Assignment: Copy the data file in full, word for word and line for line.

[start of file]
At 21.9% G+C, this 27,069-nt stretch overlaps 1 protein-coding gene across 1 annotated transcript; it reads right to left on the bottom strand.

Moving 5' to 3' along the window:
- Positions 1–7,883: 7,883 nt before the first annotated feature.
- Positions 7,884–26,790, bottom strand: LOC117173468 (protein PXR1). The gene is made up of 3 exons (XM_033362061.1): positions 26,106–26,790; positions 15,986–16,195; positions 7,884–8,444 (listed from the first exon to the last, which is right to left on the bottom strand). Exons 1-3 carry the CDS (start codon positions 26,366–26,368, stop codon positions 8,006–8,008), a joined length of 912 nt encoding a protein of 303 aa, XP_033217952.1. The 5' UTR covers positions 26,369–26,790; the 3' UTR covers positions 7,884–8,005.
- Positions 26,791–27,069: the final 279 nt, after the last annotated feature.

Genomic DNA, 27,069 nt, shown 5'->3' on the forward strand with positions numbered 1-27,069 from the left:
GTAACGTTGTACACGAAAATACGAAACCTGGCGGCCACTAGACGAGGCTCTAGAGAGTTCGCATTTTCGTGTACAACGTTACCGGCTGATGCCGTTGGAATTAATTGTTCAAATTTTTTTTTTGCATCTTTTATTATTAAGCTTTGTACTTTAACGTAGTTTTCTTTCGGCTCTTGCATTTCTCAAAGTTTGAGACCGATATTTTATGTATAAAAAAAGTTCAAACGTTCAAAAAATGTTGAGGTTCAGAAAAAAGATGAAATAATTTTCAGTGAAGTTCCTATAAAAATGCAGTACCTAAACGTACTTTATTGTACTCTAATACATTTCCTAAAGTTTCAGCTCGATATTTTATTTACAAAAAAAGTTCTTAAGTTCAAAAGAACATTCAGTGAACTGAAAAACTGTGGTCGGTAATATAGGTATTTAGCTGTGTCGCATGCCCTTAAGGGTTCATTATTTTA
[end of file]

At 21.9% G+C, this 27,069-nt stretch overlaps 1 protein-coding gene across 1 annotated transcript; it reads right to left on the bottom strand.

Moving 5' to 3' along the window:
- Positions 1–7,883: 7,883 nt before the first annotated feature.
- Positions 7,884–26,790, bottom strand: LOC117173468 (protein PXR1). The gene is made up of 3 exons (XM_033362061.1): positions 26,106–26,790; positions 15,986–16,195; positions 7,884–8,444 (listed from the first exon to the last, which is right to left on the bottom strand). Exons 1-3 carry the CDS (start codon positions 26,366–26,368, stop codon positions 8,006–8,008), a joined length of 912 nt encoding a protein of 303 aa, XP_033217952.1. The 5' UTR covers positions 26,369–26,790; the 3' UTR covers positions 7,884–8,005.
- Positions 26,791–27,069: the final 279 nt, after the last annotated feature.

Genomic DNA, 27,069 nt, shown 5'->3' on the forward strand with positions numbered 1-27,069 from the left:
GTAACGTTGTACACGAAAATACGAAACCTGGCGGCCACTAGACGAGGCTCTAGAGAGTTCGCATTTTCGTGTACAACGTTACCGGCTGATGCCGTTGGAATTAATTGTTCAAATTTTTTTTTTGCATCTTTTATTATTAAGCTTTGTACTTTAACGTAGTTTTCTTTCGGCTCTTGCATTTCTCAAAGTTTGAGACCGATATTTTATGTATAAAAAAAGTTCAAACGTTCAAAAAATGTTGAGGTTCAGAAAAAAGATGAAATAATTTTCAGTGAAGTTCCTATAAAAATGCAGTACCTAAACGTACTTTATTGTACTCTAATACATTTCCTAAAGTTTCAGCTCGATATTTTATTTACAAAAAAAGTTCTTAAGTTCAAAAGAACATTCAGTGAACTGAAAAACTGTGGTCGGTAATATAGGTATTTAGCTGTGTCGCATGCCCTTAAGGGTTCATTATTTTA